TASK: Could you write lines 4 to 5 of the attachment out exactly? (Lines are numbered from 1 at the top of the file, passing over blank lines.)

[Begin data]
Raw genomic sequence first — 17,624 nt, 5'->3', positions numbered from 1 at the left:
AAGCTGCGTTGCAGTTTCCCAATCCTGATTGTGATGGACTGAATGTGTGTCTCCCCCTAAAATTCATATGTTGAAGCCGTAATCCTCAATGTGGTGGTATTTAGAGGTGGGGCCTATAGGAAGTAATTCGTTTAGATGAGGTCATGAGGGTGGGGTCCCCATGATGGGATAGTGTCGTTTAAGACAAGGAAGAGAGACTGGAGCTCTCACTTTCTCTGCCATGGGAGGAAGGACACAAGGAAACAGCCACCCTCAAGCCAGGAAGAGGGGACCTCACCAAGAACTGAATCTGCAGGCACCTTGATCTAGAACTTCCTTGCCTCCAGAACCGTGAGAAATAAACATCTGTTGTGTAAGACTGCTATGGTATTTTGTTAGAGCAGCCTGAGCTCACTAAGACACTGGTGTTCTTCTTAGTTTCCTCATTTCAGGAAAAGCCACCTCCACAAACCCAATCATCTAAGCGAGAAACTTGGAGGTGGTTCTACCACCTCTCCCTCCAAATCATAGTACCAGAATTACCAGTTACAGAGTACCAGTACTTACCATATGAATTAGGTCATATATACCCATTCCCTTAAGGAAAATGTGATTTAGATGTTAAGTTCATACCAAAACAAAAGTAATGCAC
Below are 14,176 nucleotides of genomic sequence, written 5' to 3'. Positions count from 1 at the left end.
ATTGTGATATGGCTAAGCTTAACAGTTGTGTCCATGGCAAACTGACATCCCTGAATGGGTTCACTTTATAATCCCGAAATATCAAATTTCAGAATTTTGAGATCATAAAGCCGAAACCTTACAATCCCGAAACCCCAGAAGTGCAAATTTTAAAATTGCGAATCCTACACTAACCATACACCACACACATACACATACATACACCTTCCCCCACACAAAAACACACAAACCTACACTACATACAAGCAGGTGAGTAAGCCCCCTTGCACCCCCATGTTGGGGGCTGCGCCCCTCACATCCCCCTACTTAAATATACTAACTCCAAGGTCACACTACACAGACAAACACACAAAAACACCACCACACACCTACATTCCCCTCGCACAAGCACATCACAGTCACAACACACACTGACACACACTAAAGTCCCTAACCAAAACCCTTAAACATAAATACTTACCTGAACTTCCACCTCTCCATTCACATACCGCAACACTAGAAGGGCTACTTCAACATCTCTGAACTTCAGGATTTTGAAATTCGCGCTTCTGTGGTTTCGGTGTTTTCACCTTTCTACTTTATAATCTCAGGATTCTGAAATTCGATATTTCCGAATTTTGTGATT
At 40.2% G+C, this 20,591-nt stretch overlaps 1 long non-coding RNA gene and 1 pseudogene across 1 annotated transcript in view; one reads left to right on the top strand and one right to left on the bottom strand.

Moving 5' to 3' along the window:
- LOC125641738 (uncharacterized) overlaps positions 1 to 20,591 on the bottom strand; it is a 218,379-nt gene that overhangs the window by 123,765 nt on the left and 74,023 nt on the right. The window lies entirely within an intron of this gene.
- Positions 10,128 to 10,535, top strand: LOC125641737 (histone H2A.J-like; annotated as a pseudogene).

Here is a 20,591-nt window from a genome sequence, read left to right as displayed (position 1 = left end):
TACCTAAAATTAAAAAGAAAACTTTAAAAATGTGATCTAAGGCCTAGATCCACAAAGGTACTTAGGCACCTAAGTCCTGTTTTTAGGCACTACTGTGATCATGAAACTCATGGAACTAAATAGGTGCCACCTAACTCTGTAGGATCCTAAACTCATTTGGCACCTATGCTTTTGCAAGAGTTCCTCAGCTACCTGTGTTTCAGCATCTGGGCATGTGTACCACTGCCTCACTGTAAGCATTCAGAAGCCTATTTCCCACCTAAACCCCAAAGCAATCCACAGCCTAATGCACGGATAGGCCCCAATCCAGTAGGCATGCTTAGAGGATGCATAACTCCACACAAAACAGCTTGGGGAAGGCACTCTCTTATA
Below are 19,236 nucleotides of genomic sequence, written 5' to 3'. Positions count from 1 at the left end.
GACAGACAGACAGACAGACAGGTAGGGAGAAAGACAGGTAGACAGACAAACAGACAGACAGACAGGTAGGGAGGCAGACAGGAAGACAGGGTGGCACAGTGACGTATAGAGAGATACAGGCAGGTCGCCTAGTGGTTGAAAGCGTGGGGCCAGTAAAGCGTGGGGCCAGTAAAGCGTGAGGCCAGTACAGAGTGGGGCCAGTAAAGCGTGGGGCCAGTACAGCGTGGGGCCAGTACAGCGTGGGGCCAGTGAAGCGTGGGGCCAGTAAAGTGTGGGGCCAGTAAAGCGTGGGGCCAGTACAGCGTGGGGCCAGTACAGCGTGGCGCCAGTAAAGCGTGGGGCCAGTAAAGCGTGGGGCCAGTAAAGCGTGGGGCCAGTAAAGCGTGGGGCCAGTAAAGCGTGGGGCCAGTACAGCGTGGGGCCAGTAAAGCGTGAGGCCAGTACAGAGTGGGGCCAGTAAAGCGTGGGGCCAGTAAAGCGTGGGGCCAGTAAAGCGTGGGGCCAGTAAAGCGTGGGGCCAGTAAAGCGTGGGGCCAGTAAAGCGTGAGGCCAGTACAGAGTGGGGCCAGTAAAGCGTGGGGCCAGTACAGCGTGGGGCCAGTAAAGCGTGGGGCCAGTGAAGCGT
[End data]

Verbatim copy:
ATTGTGATATGGCTAAGCTTAACAGTTGTGTCCATGGCAAACTGACATCCCTGAATGGGTTCACTTTATAATCCCGAAATATCAAATTTCAGAATTTTGAGATCATAAAGCCGAAACCTTACAATCCCGAAACCCCAGAAGTGCAAATTTTAAAATTGCGAATCCTACACTAACCATACACCACACACATACACATACATACACCTTCCCCCACACAAAAACACACAAACCTACACTACATACAAGCAGGTGAGTAAGCCCCCTTGCACCCCCATGTTGGGGGCTGCGCCCCTCACATCCCCCTACTTAAATATACTAACTCCAAGGTCACACTACACAGACAAACACACAAAAACACCACCACACACCTACATTCCCCTCGCACAAGCACATCACAGTCACAACACACACTGACACACACTAAAGTCCCTAACCAAAACCCTTAAACATAAATACTTACCTGAACTTCCACCTCTCCATTCACATACCGCAACACTAGAAGGGCTACTTCAACATCTCTGAACTTCAGGATTTTGAAATTCGCGCTTCTGTGGTTTCGGTGTTTTCACCTTTCTACTTTATAATCTCAGGATTCTGAAATTCGATATTTCCGAATTTTGTGATT
At 40.2% G+C, this 20,591-nt stretch overlaps 1 long non-coding RNA gene and 1 pseudogene across 1 annotated transcript in view; one reads left to right on the top strand and one right to left on the bottom strand.